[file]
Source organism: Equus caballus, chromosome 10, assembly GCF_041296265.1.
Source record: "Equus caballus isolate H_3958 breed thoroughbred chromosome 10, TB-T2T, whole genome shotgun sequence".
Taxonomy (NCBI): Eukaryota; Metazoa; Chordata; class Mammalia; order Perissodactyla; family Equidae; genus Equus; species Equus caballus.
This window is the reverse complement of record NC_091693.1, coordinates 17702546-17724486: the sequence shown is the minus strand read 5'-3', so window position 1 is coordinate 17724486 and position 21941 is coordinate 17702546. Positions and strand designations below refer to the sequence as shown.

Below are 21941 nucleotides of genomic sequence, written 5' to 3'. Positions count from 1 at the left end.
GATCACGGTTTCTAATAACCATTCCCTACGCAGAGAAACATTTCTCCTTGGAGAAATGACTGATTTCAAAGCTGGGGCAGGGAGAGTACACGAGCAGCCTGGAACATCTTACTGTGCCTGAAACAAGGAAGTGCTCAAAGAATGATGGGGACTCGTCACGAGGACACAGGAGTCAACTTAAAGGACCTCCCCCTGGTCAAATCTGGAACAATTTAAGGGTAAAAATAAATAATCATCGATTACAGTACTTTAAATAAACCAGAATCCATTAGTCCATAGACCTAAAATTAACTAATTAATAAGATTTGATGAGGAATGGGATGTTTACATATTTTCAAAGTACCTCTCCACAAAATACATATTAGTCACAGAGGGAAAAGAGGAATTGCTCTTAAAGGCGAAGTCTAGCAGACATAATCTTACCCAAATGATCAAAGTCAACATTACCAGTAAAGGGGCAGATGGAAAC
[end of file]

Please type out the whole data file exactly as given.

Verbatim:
Source organism: Equus caballus, chromosome 10, assembly GCF_041296265.1.
Source record: "Equus caballus isolate H_3958 breed thoroughbred chromosome 10, TB-T2T, whole genome shotgun sequence".
Taxonomy (NCBI): Eukaryota; Metazoa; Chordata; class Mammalia; order Perissodactyla; family Equidae; genus Equus; species Equus caballus.
This window is the reverse complement of record NC_091693.1, coordinates 17702546-17724486: the sequence shown is the minus strand read 5'-3', so window position 1 is coordinate 17724486 and position 21941 is coordinate 17702546. Positions and strand designations below refer to the sequence as shown.

Below are 21941 nucleotides of genomic sequence, written 5' to 3'. Positions count from 1 at the left end.
GATCACGGTTTCTAATAACCATTCCCTACGCAGAGAAACATTTCTCCTTGGAGAAATGACTGATTTCAAAGCTGGGGCAGGGAGAGTACACGAGCAGCCTGGAACATCTTACTGTGCCTGAAACAAGGAAGTGCTCAAAGAATGATGGGGACTCGTCACGAGGACACAGGAGTCAACTTAAAGGACCTCCCCCTGGTCAAATCTGGAACAATTTAAGGGTAAAAATAAATAATCATCGATTACAGTACTTTAAATAAACCAGAATCCATTAGTCCATAGACCTAAAATTAACTAATTAATAAGATTTGATGAGGAATGGGATGTTTACATATTTTCAAAGTACCTCTCCACAAAATACATATTAGTCACAGAGGGAAAAGAGGAATTGCTCTTAAAGGCGAAGTCTAGCAGACATAATCTTACCCAAATGATCAAAGTCAACATTACCAGTAAAGGGGCAGATGGAAAC